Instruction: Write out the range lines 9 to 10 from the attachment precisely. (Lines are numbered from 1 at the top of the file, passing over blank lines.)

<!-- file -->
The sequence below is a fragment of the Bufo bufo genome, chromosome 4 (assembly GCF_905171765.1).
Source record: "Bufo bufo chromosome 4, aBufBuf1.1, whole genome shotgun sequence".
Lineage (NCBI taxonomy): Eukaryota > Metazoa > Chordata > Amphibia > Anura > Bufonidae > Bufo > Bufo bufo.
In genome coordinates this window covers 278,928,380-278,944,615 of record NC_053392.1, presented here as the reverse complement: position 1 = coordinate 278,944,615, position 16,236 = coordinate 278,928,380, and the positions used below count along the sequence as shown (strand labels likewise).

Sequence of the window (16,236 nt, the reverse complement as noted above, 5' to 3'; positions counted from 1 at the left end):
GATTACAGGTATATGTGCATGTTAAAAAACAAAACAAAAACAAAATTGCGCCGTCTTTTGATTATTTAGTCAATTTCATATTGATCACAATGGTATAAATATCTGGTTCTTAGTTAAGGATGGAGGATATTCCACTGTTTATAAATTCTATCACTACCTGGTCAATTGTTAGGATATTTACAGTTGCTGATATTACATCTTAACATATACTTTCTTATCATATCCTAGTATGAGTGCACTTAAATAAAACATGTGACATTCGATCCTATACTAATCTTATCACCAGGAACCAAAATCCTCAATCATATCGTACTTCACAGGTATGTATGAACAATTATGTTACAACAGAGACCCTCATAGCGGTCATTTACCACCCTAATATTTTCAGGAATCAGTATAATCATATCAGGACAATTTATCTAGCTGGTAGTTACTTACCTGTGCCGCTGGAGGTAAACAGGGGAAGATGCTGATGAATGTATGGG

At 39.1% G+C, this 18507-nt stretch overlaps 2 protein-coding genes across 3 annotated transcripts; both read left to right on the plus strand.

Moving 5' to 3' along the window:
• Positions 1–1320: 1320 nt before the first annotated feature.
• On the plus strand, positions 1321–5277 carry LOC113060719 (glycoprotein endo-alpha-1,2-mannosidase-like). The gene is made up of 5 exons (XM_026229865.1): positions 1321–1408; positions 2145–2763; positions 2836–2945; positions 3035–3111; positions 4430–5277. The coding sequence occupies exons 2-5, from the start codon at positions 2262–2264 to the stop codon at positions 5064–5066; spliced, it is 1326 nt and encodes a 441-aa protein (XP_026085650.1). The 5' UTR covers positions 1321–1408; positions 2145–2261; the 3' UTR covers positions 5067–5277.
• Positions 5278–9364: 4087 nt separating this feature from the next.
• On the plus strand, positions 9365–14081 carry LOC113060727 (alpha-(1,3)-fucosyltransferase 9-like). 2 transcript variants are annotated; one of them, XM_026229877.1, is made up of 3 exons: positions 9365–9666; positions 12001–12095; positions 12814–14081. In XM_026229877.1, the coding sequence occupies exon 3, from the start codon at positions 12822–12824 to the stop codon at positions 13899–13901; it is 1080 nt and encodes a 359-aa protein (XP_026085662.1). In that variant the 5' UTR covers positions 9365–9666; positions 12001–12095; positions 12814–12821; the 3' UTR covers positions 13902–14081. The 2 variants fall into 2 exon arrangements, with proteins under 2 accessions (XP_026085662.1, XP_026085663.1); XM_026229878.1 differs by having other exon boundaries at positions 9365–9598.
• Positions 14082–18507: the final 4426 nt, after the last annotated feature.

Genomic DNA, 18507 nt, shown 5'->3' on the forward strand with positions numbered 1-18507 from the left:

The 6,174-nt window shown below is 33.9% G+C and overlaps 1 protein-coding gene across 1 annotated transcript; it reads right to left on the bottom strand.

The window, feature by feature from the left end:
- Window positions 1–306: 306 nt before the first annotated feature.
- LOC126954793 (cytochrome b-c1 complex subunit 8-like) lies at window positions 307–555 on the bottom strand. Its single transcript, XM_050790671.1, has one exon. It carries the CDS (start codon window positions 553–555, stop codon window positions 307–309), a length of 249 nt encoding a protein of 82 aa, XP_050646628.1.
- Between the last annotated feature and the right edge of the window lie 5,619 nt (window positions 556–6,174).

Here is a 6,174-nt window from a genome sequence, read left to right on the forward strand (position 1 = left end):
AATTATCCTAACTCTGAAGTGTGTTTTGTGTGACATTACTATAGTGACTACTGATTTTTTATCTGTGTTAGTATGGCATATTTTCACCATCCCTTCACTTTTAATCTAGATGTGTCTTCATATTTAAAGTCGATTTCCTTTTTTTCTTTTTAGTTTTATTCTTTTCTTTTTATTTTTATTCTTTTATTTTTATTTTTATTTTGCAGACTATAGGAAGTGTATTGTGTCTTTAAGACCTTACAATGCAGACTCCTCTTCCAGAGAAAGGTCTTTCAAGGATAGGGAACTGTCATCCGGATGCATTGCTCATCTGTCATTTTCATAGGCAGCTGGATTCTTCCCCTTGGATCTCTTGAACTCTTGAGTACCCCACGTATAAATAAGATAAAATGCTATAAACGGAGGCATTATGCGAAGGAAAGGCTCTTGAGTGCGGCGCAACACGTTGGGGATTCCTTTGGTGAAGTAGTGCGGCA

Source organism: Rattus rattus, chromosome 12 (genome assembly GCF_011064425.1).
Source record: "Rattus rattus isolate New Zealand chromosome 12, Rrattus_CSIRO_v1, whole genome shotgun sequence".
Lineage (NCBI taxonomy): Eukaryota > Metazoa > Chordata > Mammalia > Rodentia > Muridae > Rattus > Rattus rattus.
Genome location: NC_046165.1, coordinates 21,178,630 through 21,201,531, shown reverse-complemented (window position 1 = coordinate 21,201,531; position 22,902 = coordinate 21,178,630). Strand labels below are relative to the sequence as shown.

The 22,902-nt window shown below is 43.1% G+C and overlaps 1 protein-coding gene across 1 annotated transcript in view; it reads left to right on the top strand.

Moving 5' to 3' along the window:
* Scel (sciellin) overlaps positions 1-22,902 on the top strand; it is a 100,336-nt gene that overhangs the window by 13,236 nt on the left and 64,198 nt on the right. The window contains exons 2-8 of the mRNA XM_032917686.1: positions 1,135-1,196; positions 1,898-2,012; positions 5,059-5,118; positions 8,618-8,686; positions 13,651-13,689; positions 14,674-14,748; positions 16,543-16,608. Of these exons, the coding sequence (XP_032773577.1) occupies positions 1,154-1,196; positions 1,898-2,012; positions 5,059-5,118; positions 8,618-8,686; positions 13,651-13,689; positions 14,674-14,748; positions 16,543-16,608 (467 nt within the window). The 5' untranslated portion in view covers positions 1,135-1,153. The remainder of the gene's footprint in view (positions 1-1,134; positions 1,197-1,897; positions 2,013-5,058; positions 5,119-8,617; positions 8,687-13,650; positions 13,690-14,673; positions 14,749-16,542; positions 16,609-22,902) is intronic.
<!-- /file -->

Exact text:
• Positions 1–1320: 1320 nt before the first annotated feature.
• On the plus strand, positions 1321–5277 carry LOC113060719 (glycoprotein endo-alpha-1,2-mannosidase-like). The gene is made up of 5 exons (XM_026229865.1): positions 1321–1408; positions 2145–2763; positions 2836–2945; positions 3035–3111; positions 4430–5277. The coding sequence occupies exons 2-5, from the start codon at positions 2262–2264 to the stop codon at positions 5064–5066; spliced, it is 1326 nt and encodes a 441-aa protein (XP_026085650.1). The 5' UTR covers positions 1321–1408; positions 2145–2261; the 3' UTR covers positions 5067–5277.